Frank Barker came to my attention sometime between 1996 & 1998. My little brother, Jon, was calling me for something else while I was living away from home. He filled me in on the news that Mom was going out with someone – someone special to her. This was a big deal because up until this point to my knowledge, my mother had never dated anyone. Since my parents’ divorce, my mother had devoted herself mostly to her children & her work. For her to be interested would mean that the guy would have to be something special.
Jon was about 16 or 17 & he certainly thought so.
He's cool, Jon said.
He smokes. He's a recovering alcoholic & a drug abuse counselor. He tells really funny stories from like the 60's & get this, Jimmy, he cusses.
In my mother’s house? I thought. Now I knew he had to be something special because of all the anti-smoking lectures we'd gotten as kids. Suspicious & – as most boys are – protective of my mom, I went to meet Frank & find out more about him.
Frank talked. A lot. He made good on Jon's description with the stories. He'd had four ex-wives & been a recovered alcoholic for more than a dozen years. He also loved movies & we immediately found common ground talking about Star Wars, Star Trek and other sci-fi stuff. He'd seen thousands of movies & this was the common date he took my mom out to see the latest summer blockbuster at the Cineplex. Later I found out he made sculptures & abstract paintings. Space ships or time machines or alien creatures often influenced his work.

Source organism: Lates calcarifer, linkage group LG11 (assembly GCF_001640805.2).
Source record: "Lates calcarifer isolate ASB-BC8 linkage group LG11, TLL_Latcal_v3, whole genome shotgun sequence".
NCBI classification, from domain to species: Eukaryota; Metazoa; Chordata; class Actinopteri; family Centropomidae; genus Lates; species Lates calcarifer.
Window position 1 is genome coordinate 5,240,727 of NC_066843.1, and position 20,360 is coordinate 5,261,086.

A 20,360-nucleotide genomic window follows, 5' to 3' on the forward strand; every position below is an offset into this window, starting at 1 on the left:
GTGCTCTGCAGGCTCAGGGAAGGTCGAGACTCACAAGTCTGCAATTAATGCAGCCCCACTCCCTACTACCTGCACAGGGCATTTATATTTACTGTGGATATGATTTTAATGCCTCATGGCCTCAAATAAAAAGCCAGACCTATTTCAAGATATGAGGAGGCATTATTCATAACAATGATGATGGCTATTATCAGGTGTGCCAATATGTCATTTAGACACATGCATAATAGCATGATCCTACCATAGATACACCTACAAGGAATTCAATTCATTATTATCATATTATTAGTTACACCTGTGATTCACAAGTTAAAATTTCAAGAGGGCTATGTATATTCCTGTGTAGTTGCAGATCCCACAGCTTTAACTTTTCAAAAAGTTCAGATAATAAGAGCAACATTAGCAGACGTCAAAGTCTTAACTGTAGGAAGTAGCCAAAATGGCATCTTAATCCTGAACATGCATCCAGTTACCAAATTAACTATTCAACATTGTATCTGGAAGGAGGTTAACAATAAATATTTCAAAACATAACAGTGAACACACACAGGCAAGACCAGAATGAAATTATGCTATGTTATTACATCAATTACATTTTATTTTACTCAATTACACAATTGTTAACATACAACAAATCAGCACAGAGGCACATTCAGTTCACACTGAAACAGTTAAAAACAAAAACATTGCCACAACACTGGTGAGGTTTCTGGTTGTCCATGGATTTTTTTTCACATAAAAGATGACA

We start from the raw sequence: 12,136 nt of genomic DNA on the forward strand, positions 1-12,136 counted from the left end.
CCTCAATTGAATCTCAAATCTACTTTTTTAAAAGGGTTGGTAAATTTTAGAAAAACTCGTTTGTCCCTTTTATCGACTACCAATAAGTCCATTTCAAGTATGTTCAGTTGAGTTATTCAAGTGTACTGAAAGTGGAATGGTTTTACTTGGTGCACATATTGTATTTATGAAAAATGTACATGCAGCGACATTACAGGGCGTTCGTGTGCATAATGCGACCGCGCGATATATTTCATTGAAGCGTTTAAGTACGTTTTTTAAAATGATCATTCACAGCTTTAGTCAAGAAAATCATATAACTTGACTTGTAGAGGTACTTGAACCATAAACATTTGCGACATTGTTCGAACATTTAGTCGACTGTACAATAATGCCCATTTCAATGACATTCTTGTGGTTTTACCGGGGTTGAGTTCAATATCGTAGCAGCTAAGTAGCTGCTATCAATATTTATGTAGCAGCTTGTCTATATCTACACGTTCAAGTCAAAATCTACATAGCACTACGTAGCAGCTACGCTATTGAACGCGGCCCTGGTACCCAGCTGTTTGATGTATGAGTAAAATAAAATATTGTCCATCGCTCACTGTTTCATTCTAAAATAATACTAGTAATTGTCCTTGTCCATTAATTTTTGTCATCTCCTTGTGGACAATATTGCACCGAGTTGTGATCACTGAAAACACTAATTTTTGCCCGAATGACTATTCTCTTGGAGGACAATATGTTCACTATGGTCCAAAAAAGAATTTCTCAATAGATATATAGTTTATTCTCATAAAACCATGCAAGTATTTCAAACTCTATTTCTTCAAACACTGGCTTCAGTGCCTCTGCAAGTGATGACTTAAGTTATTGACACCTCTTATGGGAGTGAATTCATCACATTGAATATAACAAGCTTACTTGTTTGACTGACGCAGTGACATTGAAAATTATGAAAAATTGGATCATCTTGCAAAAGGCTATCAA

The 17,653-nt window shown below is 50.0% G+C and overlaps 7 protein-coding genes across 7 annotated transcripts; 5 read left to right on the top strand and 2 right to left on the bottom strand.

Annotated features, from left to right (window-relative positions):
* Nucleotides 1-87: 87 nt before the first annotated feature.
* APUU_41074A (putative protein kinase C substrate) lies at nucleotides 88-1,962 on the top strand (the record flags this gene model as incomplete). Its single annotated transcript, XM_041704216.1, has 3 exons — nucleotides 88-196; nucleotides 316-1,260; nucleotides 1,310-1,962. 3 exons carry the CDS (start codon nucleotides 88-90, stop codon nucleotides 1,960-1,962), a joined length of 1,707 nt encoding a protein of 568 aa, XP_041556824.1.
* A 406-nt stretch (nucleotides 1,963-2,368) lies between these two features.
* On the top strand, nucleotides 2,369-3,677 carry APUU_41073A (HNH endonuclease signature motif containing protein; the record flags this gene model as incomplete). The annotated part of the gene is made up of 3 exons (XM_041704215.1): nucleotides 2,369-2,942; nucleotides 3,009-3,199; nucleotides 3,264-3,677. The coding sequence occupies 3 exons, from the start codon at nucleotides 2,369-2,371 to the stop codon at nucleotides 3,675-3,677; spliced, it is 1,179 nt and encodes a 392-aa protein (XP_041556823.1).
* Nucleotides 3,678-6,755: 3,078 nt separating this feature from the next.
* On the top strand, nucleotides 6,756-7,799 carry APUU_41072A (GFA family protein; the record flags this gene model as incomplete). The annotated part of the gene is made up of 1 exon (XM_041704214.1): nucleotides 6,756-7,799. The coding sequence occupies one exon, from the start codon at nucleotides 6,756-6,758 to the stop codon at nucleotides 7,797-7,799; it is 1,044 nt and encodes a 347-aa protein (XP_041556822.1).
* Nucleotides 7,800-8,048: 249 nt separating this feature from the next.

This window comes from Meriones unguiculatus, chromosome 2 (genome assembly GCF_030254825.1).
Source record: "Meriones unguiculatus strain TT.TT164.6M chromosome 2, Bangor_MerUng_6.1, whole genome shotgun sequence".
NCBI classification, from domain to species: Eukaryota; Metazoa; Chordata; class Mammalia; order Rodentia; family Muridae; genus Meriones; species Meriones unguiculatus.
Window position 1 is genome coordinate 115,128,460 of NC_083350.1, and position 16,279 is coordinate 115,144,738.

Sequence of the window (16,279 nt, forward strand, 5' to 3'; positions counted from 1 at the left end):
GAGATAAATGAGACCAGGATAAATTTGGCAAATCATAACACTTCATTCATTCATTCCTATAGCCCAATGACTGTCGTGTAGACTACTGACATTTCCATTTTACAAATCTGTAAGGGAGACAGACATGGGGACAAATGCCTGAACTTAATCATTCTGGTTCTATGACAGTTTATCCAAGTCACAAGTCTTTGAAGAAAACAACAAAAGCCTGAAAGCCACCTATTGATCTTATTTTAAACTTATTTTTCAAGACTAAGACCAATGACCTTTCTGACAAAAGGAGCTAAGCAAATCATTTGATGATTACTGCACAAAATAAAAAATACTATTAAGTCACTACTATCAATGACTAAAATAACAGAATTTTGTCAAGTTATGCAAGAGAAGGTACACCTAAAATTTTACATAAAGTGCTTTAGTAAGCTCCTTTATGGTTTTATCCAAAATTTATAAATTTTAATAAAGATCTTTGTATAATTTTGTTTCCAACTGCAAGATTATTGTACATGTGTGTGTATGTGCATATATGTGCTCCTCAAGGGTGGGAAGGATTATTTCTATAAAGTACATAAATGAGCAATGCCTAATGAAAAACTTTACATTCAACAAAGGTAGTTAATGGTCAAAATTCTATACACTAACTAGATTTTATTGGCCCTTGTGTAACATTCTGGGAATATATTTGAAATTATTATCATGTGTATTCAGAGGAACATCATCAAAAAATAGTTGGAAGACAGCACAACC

He had grand ideas about politics & the world. He wanted to go visit Hawaii, but was horribly frightened of flying. So he described a floating bridge constructed of recycled milk cartons that should be built from California. He wrote letters to George Bush saying we shouldn’t waste time & American lives trying to find Taliban terrorists, but should just level the country completely from outer space.
He also told me on many occasions how much my mother talked about me. Without realizing it over a long period of time, he was helping my mother & I become closer again. Whenever he cussed or told dirty jokes my mother’s eyes would just roll & she’d chide him.
Oh, Frank! she'd say, because there was nothing else that she could say. He'd just look at her, smile innocently & say
Later on, I came to find out that he had two children whom he had not seen in the flesh since they were 2 & 3 years old. He didn’t know where they were but still loved them very much. There were other family members he had lost touch with, brothers & sisters. Still, our family would wish him a happy father's day every year with gifts of cards or little found objects to add to his collection. When they were born, he loved my children instantly & started bringing them toys.
One of my favorite Frank-isms – which I don’t think is in the book yet – was
Life's short, eat dessert first. And he certainly did in an almost hedonistic way. Not just in food, though, but in everything Frank did for the time that I knew him; he savored all the good things in life. Though he was in pain & it worsened in later years, Frank smiled & laughed & told jokes & made practical jokes & brought joy & happiness & a welcome addition into our family.
Most importantly, though his past demons in life had separated him from family & friends, he had no bitterness. He used his experiences to help others & fight back from their abyss. He touched so very many lives and put the 'good stuff' first. We are truly blessed to have had him.